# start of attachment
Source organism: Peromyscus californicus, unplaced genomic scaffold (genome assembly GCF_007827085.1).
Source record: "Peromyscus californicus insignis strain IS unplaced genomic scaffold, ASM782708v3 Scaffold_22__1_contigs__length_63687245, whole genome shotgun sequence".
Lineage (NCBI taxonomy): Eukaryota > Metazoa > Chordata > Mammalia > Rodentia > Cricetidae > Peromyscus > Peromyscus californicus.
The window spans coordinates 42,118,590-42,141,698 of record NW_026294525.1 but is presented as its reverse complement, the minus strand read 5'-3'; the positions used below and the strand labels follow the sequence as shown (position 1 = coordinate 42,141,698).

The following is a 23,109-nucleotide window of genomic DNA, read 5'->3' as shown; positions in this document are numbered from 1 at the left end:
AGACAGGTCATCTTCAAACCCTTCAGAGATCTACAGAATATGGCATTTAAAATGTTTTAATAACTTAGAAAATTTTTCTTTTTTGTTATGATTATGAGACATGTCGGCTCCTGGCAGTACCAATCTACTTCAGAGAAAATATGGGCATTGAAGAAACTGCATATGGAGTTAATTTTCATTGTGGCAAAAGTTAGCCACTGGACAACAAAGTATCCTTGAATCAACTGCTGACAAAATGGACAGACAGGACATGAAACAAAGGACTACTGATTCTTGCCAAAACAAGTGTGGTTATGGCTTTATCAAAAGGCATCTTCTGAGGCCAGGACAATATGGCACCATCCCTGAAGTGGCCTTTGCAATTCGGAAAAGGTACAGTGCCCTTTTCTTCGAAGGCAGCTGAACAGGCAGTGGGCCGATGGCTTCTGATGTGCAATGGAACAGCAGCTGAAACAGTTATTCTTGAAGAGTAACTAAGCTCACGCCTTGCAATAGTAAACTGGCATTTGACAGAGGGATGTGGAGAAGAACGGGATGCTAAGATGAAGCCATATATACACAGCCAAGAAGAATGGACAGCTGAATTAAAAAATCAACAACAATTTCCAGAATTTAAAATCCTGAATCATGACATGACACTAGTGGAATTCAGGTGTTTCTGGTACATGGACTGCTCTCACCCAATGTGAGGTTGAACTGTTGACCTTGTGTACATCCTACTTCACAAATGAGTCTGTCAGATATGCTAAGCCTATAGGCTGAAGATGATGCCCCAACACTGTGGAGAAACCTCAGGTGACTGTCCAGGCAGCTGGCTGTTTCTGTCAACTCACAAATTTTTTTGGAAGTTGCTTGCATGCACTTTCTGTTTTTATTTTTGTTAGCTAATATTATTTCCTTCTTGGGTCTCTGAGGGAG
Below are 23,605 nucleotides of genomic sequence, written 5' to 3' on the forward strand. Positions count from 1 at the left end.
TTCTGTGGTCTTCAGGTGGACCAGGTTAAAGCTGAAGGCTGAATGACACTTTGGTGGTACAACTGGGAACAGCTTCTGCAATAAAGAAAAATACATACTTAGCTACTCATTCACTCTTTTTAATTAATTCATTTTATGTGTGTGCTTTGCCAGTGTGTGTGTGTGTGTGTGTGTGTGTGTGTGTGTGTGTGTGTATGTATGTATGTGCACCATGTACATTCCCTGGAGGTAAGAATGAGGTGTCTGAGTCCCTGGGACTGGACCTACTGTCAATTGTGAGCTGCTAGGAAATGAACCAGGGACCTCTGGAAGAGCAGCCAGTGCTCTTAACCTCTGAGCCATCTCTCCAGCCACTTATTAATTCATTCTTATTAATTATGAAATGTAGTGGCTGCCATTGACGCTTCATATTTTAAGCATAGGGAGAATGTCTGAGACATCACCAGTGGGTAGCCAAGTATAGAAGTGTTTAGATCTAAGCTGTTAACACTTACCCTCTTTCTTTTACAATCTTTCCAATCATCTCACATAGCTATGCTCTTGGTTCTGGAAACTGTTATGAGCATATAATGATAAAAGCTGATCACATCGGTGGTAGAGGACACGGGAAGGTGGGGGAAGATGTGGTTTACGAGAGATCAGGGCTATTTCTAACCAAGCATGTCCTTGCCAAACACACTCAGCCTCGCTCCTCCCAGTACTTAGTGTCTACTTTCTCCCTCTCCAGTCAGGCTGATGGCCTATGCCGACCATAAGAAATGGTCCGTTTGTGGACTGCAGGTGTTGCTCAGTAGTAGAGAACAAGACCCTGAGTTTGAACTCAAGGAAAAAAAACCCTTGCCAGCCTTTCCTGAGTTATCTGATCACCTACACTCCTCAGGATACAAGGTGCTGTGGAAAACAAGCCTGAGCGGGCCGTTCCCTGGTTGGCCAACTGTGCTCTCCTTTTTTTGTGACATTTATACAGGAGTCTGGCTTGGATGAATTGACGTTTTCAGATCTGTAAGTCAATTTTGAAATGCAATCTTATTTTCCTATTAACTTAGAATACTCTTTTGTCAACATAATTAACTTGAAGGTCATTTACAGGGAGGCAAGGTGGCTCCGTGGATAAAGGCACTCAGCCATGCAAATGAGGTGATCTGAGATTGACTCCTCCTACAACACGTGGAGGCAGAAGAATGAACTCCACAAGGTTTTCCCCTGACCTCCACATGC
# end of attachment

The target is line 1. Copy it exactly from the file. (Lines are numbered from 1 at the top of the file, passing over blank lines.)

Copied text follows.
Source organism: Peromyscus californicus, unplaced genomic scaffold (genome assembly GCF_007827085.1).